As a bit of a cotnrarian, I'm interested in this. The nitty-gritty of whittling down your possessions
Boing Boing readers had a lot to say regarding yesterday's post about Kelly Sutton, the fellow who has gotten rid of almost everything he owns apart from his digital / Internet technology.Right now we are in the process of adding things rather than taking them away for a very simple reason; redundancy.
Kelly's (new) way of life is utterly dependent on lean supply chain dynamics and the ubiquity of the power grid at the very moment when both of those models are coming to an end.
He assumes in his piece that, if something needs fixing, he can buy the tools he needs for the job at an affordable price, then dispose of them, buying new ones as needed in the future, same with his bed and remaining household furniture.
While he claims to be more environmentally friendly, he is in fact depending on a enviromentally destructive model. Right now I'm buying things that I hope will last, will serve me and my family for a long time and, even if they are only needed once a year, are to hand immediately to perform the task so I can get on with my life.
Image that, instead of just whipping down to the hardware store for a drill and bit, you had to wait in line for 2 hours before the store opens to see if the shipment of drills had arrived, then hope to get one and hope that they also sent bits in the package or risk having to do it all again tomorrow.
Think it can't happen? I have a mate whose partner has a container of chinese vaccum cleaners at her yard, the hoses don't fit the machines. the company in China that she pays to ensure that this thing doesn't happen almost certainly didn't actually check, even though they now have to ship the container back to China, repalce all the hoses and reship to NZ.Then there is the power grid. A full-on commitment to a digital life is wholly dependent on having electricity, not just in his home, but everywhere that he might be. Right now, today, there are counties in the US ripping up tarmac country roads and replacing them with gravel because they can't afford to maintain the blacktop any more. How long before their grid maintenance goes the same way?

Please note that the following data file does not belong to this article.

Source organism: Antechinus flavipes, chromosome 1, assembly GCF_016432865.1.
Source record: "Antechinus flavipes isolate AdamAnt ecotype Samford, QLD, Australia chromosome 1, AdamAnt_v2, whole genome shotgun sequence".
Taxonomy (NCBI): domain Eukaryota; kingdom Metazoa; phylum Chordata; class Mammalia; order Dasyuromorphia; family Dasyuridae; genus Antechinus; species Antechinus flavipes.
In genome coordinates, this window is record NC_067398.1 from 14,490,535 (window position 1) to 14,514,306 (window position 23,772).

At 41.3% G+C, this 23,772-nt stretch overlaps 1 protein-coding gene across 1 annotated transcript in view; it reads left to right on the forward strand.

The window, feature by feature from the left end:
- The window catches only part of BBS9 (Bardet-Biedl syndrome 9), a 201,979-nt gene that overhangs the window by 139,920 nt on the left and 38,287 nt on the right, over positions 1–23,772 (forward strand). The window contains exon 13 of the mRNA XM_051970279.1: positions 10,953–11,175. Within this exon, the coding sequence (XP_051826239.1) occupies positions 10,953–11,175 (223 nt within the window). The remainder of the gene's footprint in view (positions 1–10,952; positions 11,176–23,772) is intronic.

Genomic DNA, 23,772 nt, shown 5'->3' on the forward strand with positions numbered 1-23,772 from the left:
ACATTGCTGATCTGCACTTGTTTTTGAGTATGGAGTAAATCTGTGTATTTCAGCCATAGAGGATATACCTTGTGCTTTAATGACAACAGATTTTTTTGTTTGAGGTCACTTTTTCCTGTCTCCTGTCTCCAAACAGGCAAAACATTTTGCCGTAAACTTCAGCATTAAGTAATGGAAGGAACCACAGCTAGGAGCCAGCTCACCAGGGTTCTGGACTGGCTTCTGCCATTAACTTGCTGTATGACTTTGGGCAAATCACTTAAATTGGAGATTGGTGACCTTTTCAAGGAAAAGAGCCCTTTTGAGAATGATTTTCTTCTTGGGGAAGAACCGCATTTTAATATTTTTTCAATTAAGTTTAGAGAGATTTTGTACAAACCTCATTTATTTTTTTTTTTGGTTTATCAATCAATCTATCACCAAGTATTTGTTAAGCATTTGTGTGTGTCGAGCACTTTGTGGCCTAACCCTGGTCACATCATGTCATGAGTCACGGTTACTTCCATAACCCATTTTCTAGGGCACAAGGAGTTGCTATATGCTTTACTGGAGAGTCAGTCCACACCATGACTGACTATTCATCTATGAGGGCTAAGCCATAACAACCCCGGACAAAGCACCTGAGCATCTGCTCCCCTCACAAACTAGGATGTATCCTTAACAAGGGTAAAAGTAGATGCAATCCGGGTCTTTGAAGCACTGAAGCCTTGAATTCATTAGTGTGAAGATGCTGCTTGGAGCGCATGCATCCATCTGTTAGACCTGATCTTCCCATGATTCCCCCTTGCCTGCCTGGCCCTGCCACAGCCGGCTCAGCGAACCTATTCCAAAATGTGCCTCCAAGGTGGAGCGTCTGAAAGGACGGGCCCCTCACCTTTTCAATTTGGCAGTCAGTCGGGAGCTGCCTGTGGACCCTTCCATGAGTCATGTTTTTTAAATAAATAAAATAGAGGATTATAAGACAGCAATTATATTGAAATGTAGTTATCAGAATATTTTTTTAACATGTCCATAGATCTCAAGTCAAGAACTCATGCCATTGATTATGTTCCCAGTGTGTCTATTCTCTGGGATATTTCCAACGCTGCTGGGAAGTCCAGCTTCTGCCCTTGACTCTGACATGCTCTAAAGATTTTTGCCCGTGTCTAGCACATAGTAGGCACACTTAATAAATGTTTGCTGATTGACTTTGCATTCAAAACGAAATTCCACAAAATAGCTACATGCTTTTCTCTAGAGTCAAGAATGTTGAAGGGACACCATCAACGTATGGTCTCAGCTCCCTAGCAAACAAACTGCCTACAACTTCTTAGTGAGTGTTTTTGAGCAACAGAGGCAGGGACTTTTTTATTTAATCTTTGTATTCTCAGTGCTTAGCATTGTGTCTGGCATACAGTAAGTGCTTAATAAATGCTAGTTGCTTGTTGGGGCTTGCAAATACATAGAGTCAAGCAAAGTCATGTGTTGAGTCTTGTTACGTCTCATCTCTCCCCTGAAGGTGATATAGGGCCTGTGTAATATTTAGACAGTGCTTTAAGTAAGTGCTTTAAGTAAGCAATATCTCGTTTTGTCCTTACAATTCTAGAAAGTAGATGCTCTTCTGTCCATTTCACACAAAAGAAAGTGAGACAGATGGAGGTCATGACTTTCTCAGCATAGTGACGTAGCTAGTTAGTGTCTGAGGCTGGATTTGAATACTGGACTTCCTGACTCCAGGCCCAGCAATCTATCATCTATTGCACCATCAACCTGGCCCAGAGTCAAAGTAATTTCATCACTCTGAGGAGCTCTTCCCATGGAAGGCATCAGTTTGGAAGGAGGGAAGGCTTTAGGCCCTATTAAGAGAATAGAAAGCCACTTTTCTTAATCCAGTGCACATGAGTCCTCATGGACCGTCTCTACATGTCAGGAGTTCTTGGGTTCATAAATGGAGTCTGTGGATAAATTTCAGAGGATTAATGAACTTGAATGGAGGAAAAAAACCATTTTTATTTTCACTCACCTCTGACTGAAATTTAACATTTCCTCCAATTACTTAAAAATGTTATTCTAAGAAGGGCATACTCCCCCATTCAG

Why would that be? Because as long as it happens only once in 100 times, the profit from being paid for something you don't actually do, then rectifying the problem, is still higher than employing reliable staff to actually do the work.
Living the lean life is great, right up till the moment when some critical part of the system fails. And BTW, in lean systems the only parts that are left are all critical.
Which is why I'm investing in redundancy. In the last month I have loaned a power cord to one neighbour, a hedge trimmer to another, taken my pruning shears to the kiwi fruit vines of a third and nailed up a board over the window of a fourth who was burgled while they were out of town.
Not-often-used stuff that I have been able to provide.
- Spare power cord
- Hedge trimmer that I haven't used in months
- Nails (I have a couple of kilos of about 10 different sizes because you can't nail up a piece of 3 ply on a window frame with a 100mm nail)